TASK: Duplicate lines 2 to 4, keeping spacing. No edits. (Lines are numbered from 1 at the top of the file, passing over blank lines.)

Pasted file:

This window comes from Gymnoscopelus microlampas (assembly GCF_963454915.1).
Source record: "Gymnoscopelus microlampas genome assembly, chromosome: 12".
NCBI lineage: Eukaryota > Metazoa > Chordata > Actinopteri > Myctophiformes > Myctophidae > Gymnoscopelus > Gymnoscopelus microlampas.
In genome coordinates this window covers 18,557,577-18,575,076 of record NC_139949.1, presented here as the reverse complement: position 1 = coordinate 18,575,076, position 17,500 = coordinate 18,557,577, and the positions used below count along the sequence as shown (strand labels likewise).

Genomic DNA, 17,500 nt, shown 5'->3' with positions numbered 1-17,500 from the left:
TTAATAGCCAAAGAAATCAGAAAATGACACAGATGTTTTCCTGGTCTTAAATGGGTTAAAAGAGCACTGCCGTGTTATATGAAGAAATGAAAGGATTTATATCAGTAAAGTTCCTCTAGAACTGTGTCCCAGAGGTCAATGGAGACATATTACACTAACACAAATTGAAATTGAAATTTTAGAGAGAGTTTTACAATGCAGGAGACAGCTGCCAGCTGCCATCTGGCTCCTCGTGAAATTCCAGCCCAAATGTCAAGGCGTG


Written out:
Source record: "Gymnoscopelus microlampas genome assembly, chromosome: 12".
NCBI lineage: Eukaryota > Metazoa > Chordata > Actinopteri > Myctophiformes > Myctophidae > Gymnoscopelus > Gymnoscopelus microlampas.
In genome coordinates this window covers 18,557,577-18,575,076 of record NC_139949.1, presented here as the reverse complement: position 1 = coordinate 18,575,076, position 17,500 = coordinate 18,557,577, and the positions used below count along the sequence as shown (strand labels likewise).